Invisibles spans two cities by the sea and four decades of music, torture, and romance. From the streets of Brighton to the bars of Rio, Ed Siegle weaves the rhythms of Brazil and the troubles of his characters into an absorbing story of identity, love, and loss. Joel Burns has always believed his father is still alive. His mother Jackie has long been glad to know GilbertoInvisibles spans two cities by the sea and four decades of music, torture, and romance. From the streets of Brighton to the bars of Rio, Ed Siegle weaves the rhythms of Brazil and the troubles of his characters into an absorbing story of identity, love, and loss. Joel Burns has always believed his father is still alive. His mother Jackie has long been glad to know Gilberto is dead. When a sighting on a news report from Rio de Janeiro suggests Joel might be right, he travels to Brazil determined to find his long-lost father. Nelson, a down-and-out musician guided by the spirits of Jesus, Yemanjá, and his late Aunt Zila, helps Joel retrace his childhood steps—and face up to the contrast between his rosy memories of Gilberto and his mother’s accounts of the man’s cruelty and the violent times following his arrest and imprisonment by the military authorities. At once familiar and foreign, this sweet, sad, and compulsively readable first novel throngs with visceral memory and unbreakable ordinary heroes....
|Number of Pages||:||288 Pages|
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Novel set in Rio de Janeiro, Brazil (feel the beat of the country)Joel is a young dentist, now living in Brighton. He lost his father in traumatic circumstances in his younger years, when the family lived in Rio. And this is the story of his personal quest to discover whether his father is actually still alive or not. It is a poignant account of longing, loss and hope. It forms a strong central narrative, as Joel abandons his life in England after he believes he sees his Father as a bystander on a TV news clip about a hijacked bus (based on a real event on 12th June 2000). He goes to Rio and stays with his friend Liam, who has an apartment set back from the wonderful beaches of the city.This novel captures the heartbeat and feel of Brazil – the author uses Portuguese words, and although the reader may not know the meaning, the Brazilian experience is superbly brought to life through the phrases and imagery – as well as the music, the bars, the scenery, the food and the reverberating pulse are all evocatively described. This truly is a way to delve into the country for the price of a book.The elements that perhaps didn’t work so well for me were the stories of mum Jackie (and ‘ex’ girlfriend Debbie) left at home in Brighton, and of Nelson & Co, the people in Brazil who help Joel to trace the history of his father’s life. Each feels like a bit of an ephemeral story that hovers around the edges – somehow they should feel more integral than they do – and in some way they detract from the powerful, central narrative of this young man searching for the truth behind his father’s disappearance. There could have been so much more flesh on these particular bones.As for the cover, what a joy. One glance and it hooks you in with the design and colour and you just know where this book going to be set and the kind of vivid storyline that awaits you. Vibrancy and colour are the keywords! Really eye-catching, a credit to the designer.This book is a good read if you are heading to Brazil, as it will capture the essence and beat of the country. And football even gets a bit of a look-in, so it is a perfect choice for those who hope to be engrossed in the World Cup in the Summer 2014! You heard it here first!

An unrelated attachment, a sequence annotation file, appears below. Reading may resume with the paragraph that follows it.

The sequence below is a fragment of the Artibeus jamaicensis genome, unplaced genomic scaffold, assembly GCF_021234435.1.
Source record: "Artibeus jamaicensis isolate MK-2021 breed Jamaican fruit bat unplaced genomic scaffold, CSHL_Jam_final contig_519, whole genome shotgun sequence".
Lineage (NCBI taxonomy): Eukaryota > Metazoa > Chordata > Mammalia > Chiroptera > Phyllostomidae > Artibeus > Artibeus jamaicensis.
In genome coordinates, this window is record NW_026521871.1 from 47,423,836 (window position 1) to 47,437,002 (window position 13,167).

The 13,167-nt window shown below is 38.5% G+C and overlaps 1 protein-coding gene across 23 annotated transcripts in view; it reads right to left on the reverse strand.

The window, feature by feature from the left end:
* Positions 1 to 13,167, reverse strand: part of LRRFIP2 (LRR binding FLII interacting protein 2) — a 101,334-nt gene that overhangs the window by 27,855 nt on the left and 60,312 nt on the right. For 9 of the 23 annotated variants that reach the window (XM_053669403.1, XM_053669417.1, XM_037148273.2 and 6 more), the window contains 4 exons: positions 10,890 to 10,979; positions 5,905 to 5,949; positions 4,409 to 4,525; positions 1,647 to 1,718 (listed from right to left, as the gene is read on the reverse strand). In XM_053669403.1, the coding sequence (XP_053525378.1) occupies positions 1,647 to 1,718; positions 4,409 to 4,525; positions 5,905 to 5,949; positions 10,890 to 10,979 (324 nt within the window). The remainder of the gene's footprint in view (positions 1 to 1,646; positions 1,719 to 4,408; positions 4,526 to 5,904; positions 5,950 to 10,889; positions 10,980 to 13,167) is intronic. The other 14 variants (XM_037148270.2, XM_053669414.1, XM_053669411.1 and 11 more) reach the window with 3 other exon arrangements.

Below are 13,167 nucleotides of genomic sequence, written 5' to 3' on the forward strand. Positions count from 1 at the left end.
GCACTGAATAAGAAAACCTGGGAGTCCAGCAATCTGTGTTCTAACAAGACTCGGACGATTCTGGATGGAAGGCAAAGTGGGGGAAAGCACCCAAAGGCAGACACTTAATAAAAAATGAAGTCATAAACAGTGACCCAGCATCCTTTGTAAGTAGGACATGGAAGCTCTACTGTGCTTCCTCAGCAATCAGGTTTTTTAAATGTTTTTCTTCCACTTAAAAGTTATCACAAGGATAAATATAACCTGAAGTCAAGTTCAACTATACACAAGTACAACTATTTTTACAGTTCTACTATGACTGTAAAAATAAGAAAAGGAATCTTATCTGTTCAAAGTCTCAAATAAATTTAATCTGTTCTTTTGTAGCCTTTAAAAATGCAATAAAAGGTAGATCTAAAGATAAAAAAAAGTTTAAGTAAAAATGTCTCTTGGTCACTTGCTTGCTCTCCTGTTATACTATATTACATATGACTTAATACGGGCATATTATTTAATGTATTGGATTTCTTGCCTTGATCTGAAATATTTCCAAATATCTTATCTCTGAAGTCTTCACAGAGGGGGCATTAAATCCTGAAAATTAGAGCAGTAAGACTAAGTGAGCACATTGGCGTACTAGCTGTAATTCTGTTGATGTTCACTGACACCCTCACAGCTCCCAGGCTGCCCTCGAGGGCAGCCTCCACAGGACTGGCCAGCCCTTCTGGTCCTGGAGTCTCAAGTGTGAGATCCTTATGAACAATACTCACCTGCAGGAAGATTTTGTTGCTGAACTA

It was with a heavy heart that I finally gave up on this book last night. I'm a huge fan of Myriad Editions, and I was looking forward to reading this book, and I really wanted to like it. But I just couldn't get into it. I liked the early descriptions of Brighton, because I could picture them having lived there for a while. But I just found the writing a little stilted perhaps, and I didn't really like the characters. I've given it 2 stars because it's not terrible, but it just wasn't for me. At least not at the moment - I need a book I can fall into (which I've already found!).
December book for the Broadway Book Club.Book choices for this Book Club haven't always been ones I've liked but I loved this book. Some of the group wanted to go to Brighton after reading it.It's well written, good characters, my favourite being Nelson.Published by a small publisher called Myriad, they advertised some of their other books at the back and they looked interesting so we may read some of them.
Parts of this book are beautifully written, many of the characters feel alive and complex, and the dialogue throughout is funny and vivid. The story moves smoothly, if not always convincingly, and I found the book engaging and readable without sacrificing subtlety. However, some of the scenes set in Brazil seem to rely for atmosphere on italicized Portuguese words and neighborhood names -- tokens of exoticism that don't always convey real insight into the place.
Full of suspense, funny, serious, tragic. Aptly depicts Joel's frantic search for his father and cultural differences between England and Brazil. Could hardly put the book down.